New Florida Bill Will Make Disclosing a Domestic Violence Shelter a Misdemeanor

A new bill in Florida might make disclosure of a domestic violence shelter a felony. Previously, there were no protections for victims in these shelters, and many shelter employees have testified to the need for more safety measures. Keep reading for more information.

Why Is the Bill Necessary?

Shelter staffers have reported countless incidents where an abuser would wait for the victim to walk outside and harass them or try to abduct them from the premises. Others have observed drones flying above the shelters that collect location information which and post it online.

These practices are extremely harmful to the victims at these shelters and jeopardize volunteers' and staffers' safety. Outside of a restraining order, which is not guaranteed, police can do nothing to stop harassment in these situations.

According to the bill's supporters, this legislation is necessary to add additional protections for domestic violence and abuse victims. Florida requires the location of safe houses and shelters to be confidential, but unless this bill passes, there are no penalties for disclosure by someone other than an employee.

What Are the Penalties?

If this bill passes, the penalties for breaking the law are as follows:

  • First offense for unlawful disclosure: one year in jail and a $1,000 fine
  • Second offense for unlawful disclosure: five years in jail and a $5,000 fine

First offenders would be charged with a misdemeanor and second offenders with a felony. More specific information regarding the penalties for disclosing the location of a shelter won't be accessible unless the bill passes.

Whether it is a state or federal bill, the provisions in any proposed legislation often change as it passes through the various stages of the legal process. There is also talk of a second bill that would protect shelter workers from danger and harassment.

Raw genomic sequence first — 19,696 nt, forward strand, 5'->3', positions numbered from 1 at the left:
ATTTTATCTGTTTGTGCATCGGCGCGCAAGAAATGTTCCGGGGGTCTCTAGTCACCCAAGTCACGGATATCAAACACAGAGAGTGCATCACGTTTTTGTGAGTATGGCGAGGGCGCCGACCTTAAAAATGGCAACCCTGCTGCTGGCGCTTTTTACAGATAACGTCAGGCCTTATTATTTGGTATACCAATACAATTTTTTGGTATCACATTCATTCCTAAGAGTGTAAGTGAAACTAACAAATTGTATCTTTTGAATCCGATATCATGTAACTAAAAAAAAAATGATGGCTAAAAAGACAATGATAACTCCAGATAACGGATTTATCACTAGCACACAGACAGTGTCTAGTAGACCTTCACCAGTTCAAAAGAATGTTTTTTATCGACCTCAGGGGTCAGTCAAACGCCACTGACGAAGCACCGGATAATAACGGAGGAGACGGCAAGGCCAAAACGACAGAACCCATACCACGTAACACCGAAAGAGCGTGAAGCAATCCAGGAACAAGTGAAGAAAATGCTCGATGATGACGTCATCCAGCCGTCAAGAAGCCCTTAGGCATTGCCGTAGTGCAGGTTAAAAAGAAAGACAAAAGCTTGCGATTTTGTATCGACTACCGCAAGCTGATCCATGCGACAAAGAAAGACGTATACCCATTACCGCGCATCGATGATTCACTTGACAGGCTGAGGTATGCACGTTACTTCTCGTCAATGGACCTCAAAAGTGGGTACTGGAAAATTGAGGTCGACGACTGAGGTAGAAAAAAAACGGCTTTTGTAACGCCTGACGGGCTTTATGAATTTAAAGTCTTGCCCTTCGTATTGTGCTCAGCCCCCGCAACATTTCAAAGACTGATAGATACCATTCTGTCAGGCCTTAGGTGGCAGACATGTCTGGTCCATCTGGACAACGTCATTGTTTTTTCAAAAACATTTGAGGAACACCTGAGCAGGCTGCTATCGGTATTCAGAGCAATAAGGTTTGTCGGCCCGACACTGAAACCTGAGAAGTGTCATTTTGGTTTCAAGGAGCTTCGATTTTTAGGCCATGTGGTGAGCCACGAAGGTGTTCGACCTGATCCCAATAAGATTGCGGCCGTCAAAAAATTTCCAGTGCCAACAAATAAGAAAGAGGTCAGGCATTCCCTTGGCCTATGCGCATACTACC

Will the Penalties Be Retroactive?

So far, there has not been specific mention of penalizing people retroactively. If you have disclosed the location of a shelter or attempted to gain access unlawfully, you may need to speak with an attorney about preemptive measures to avoid a complicated situation. Domestic violence charges can be damaging, and adding another criminal charge to your record under the new bill could be devastating.

Also, keep in mind that the statute of limitations prevents prosecutors from filing charges related to old crimes. This could prevent the bill from working retroactively altogether.

The Florida statute of limitations is as follows:

  • First degree felonies: one year
  • Second and third-degree felonies: three years
  • First degree misdemeanors: two years
  • Second-degree misdemeanors and minor violations: one year

Key Takeaways

Regardless of whether the bill passes or not, it is essential to understand how it could affect you if you've been accused of domestic violence. The court can hold disclosing the location of a shelter against you in addition to previous domestic violence charges. It's also unclear how comprehensive the bill will be and if it will be retroactive.

The Law Offices of Phillip T. Ridolfo, Jr. will continue to follow this bill as the situation develops.


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